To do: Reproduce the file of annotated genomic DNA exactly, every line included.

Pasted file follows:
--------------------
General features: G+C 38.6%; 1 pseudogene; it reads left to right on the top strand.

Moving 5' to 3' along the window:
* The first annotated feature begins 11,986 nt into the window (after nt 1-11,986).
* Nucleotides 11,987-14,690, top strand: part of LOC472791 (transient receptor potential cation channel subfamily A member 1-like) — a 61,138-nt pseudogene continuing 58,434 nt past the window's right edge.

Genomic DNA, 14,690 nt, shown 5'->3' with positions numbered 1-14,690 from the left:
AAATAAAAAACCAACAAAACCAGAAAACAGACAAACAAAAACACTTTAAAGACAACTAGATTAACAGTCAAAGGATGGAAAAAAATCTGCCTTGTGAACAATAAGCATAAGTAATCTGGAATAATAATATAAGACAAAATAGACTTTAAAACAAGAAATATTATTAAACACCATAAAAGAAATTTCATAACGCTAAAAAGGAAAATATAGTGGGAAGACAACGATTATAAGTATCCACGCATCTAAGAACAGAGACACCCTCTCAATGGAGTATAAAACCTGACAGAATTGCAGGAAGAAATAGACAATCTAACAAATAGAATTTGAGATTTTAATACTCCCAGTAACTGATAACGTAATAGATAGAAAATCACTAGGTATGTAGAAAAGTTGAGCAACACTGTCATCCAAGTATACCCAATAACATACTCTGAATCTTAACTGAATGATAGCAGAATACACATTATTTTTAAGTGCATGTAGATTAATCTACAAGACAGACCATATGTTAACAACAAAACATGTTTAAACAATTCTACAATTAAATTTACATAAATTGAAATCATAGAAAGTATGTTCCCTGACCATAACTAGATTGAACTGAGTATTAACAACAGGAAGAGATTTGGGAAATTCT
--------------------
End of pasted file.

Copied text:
General features: G+C 38.6%; 1 pseudogene; it reads left to right on the top strand.

Moving 5' to 3' along the window:
* The first annotated feature begins 11,986 nt into the window (after nt 1-11,986).
* Nucleotides 11,987-14,690, top strand: part of LOC472791 (transient receptor potential cation channel subfamily A member 1-like) — a 61,138-nt pseudogene continuing 58,434 nt past the window's right edge.

Genomic DNA, 14,690 nt, shown 5'->3' with positions numbered 1-14,690 from the left:
AAATAAAAAACCAACAAAACCAGAAAACAGACAAACAAAAACACTTTAAAGACAACTAGATTAACAGTCAAAGGATGGAAAAAAATCTGCCTTGTGAACAATAAGCATAAGTAATCTGGAATAATAATATAAGACAAAATAGACTTTAAAACAAGAAATATTATTAAACACCATAAAAGAAATTTCATAACGCTAAAAAGGAAAATATAGTGGGAAGACAACGATTATAAGTATCCACGCATCTAAGAACAGAGACACCCTCTCAATGGAGTATAAAACCTGACAGAATTGCAGGAAGAAATAGACAATCTAACAAATAGAATTTGAGATTTTAATACTCCCAGTAACTGATAACGTAATAGATAGAAAATCACTAGGTATGTAGAAAAGTTGAGCAACACTGTCATCCAAGTATACCCAATAACATACTCTGAATCTTAACTGAATGATAGCAGAATACACATTATTTTTAAGTGCATGTAGATTAATCTACAAGACAGACCATATGTTAACAACAAAACATGTTTAAACAATTCTACAATTAAATTTACATAAATTGAAATCATAGAAAGTATGTTCCCTGACCATAACTAGATTGAACTGAGTATTAACAACAGGAAGAGATTTGGGAAATTCT